Under-pressure mums tell lies about serving junk food to children
PRESSURE to feed children healthy food has created a generation of "little white lie" mothers who, according to a new survey, fabricate stories about their youngsters' diet in order to save face with their family.
Three out of four mothers admit regularly lying, sometimes even to their husband or partner, about what they dish up to children to avoid criticism.
However, nearly as many are simply confused about what is healthy and what is junk food, with seven out of ten dismissing fish fingers as unhealthy.
Ironically, the person a woman is most likely to lie to is her own mother, probably to avoid having an argument, as 93 per cent of those quizzed said they did so to take the stress out of modern-day parenting.
The survey, for the British Potato Council, found that social pressure created by campaigns such as celebrity chef Jamie Oliver's to banish junk food from children's dinner plates was provoking mothers to lie about what they dish up.
The most commonly told fib is is to claim that children are not allowed chips or fried food. This is most likely to be told by a woman to her own mother. The second biggest food lie is for a mother to tell her friends and family that her children eat mostly fresh food at home.
Other lies include suggesting children are allowed chocolate only at weekends, that they are never allowed frozen food, or that they get their five-a day-portions of fresh fruit and vegetables. Some even claim their children prefer healthy food to junk food, which most parents would raise an eyebrow at.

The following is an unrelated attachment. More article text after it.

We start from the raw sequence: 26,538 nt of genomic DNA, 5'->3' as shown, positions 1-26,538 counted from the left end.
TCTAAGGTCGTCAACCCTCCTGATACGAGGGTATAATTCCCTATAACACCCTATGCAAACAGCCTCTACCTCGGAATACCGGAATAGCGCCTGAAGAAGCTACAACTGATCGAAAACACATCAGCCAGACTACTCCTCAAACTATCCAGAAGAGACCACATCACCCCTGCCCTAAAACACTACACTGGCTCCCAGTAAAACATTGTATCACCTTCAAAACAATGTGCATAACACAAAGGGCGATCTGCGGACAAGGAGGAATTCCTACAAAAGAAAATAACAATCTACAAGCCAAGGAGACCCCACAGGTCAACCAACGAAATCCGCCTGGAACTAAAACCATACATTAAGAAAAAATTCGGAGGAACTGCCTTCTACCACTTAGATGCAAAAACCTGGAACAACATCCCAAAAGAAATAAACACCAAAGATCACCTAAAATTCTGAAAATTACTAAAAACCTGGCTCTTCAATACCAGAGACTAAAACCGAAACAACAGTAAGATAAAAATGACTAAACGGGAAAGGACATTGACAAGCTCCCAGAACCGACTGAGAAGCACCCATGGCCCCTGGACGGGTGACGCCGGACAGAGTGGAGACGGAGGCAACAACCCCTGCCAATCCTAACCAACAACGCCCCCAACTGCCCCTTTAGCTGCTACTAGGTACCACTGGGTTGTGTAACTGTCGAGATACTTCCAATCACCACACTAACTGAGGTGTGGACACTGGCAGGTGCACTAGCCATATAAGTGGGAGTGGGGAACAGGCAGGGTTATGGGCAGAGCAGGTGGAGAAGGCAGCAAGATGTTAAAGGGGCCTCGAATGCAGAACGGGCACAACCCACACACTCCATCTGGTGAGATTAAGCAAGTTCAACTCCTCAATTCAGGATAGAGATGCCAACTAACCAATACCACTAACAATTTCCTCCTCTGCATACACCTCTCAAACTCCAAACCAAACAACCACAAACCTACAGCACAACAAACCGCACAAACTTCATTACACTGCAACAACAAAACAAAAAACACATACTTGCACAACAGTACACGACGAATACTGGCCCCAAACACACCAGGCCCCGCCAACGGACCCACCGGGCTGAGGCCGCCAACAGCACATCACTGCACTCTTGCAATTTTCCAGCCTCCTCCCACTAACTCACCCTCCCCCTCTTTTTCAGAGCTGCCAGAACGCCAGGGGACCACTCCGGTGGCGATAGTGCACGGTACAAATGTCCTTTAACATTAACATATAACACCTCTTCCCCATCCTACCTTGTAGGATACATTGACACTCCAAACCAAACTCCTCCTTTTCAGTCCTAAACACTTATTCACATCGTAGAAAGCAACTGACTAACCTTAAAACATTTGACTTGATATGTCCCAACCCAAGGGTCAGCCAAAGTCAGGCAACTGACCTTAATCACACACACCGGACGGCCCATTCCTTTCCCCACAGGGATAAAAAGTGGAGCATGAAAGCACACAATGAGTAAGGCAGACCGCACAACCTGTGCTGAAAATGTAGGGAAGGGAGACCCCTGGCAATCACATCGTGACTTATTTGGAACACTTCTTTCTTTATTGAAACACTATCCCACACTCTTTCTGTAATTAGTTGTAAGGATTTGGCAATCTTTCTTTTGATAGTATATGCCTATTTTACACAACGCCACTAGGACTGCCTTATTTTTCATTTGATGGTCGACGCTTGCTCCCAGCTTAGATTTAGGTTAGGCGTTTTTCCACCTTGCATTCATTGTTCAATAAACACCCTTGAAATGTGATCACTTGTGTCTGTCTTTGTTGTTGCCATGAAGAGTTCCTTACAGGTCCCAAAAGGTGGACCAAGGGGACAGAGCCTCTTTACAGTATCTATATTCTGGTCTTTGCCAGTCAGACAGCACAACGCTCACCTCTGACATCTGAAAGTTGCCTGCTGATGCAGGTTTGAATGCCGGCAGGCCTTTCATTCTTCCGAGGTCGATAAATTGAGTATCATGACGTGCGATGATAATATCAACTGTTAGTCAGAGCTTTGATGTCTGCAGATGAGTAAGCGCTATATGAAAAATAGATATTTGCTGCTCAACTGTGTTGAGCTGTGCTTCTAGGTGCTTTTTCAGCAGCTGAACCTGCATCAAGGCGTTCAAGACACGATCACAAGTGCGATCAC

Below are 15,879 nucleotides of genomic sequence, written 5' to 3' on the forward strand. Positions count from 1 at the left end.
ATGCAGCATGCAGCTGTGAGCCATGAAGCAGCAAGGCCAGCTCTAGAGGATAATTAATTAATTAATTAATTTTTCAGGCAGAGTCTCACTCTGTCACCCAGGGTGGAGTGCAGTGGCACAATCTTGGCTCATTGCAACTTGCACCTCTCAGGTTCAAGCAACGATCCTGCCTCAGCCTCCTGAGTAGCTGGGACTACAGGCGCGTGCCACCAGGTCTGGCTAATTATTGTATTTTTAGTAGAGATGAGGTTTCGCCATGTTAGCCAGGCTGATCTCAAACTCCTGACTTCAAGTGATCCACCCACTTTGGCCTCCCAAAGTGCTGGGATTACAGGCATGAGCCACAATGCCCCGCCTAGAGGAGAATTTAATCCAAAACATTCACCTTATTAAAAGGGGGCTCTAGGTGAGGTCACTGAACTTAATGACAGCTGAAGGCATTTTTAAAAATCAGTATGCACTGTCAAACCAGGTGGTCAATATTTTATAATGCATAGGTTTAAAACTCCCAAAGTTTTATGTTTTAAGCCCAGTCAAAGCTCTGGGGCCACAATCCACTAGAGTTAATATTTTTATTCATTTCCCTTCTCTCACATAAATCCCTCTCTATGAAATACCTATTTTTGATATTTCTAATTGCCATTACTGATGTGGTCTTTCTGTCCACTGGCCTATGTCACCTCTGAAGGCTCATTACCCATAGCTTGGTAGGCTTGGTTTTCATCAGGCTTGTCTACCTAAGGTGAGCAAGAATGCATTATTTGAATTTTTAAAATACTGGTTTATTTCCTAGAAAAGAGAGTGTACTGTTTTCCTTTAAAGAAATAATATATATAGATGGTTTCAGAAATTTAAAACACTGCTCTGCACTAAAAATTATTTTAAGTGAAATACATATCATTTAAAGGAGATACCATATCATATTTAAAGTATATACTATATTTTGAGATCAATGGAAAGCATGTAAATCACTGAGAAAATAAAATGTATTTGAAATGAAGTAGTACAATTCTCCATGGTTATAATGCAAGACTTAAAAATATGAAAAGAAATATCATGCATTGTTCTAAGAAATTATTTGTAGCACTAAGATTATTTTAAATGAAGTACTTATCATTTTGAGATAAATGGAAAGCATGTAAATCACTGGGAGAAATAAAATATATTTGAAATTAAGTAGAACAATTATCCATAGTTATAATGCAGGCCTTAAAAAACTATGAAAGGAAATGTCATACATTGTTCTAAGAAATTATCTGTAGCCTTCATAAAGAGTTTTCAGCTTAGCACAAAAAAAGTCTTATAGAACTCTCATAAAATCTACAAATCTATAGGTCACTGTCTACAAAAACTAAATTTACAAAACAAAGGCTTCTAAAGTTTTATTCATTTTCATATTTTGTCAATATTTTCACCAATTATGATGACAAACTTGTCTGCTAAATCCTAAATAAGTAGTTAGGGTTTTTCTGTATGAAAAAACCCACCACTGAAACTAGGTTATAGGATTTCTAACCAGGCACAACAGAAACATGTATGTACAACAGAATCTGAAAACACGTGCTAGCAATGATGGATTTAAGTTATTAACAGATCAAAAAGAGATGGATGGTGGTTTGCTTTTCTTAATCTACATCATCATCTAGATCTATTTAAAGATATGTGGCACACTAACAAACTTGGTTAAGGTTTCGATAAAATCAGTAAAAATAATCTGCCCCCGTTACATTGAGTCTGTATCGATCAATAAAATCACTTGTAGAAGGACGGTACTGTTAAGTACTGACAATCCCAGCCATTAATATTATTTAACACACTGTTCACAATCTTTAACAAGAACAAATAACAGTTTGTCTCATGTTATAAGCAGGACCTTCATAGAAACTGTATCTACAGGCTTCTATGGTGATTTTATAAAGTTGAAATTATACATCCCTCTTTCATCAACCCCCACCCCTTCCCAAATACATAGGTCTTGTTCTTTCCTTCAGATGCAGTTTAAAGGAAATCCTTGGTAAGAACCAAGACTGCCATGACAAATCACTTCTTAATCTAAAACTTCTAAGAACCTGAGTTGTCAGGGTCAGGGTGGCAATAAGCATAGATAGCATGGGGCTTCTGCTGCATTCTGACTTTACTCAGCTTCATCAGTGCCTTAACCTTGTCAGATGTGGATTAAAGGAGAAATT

Natalie Savona, a nutritionist and author of the book Wonderfoods for Kids, said: "When it comes to healthy eating and children, there is a lot of guilt attached to what parents feed them. I've no doubt some people would rather admit to killing their mother-in-law than feeding their kids junk food.
"The secret is balance and being honest with yourself about what you can achieve. The odd bit of junk food will do no harm as long as it's combined with a diet that is rich in fresh food and vegetables."
Jacqui Lowdon, a spokeswoman for the British Dietetic Association, added: "The fact mums tell fibs about the food they make for their kids is a sad reflection of the often needless pressure parents are put under.
"Some people have neither the resources nor the time to put a freshly cooked, hot meal on their children's plates every evening. As long as they sensibly combine food - for example, fish fingers with mashed potato and a portion of veg - they won't go far wrong for their children."
However, the mothers who cannot kick the habit of lying about what they feed their children may soon get their comeuppance at the hands of their own offspring.
The survey found that 58 per cent of mothers admitted their children now challenge them over claims that individual foods are good for them - a sign that youngsters are learning fast about healthy eating issues.
A Scottish Executive spokeswoman said: "Everyone has a part to play in encouraging children to eat more healthily and become more active.
"Our ongoing healthy-living campaign is designed to encourage everyone, including parents, to... see healthy eating and physical activity as aspirational, desirable and achievable.
"The Choose Change, Choose Healthy Living advertising, part of the healthy-living campaign, has been created to motivate individuals to take on the challenge of living more healthily."
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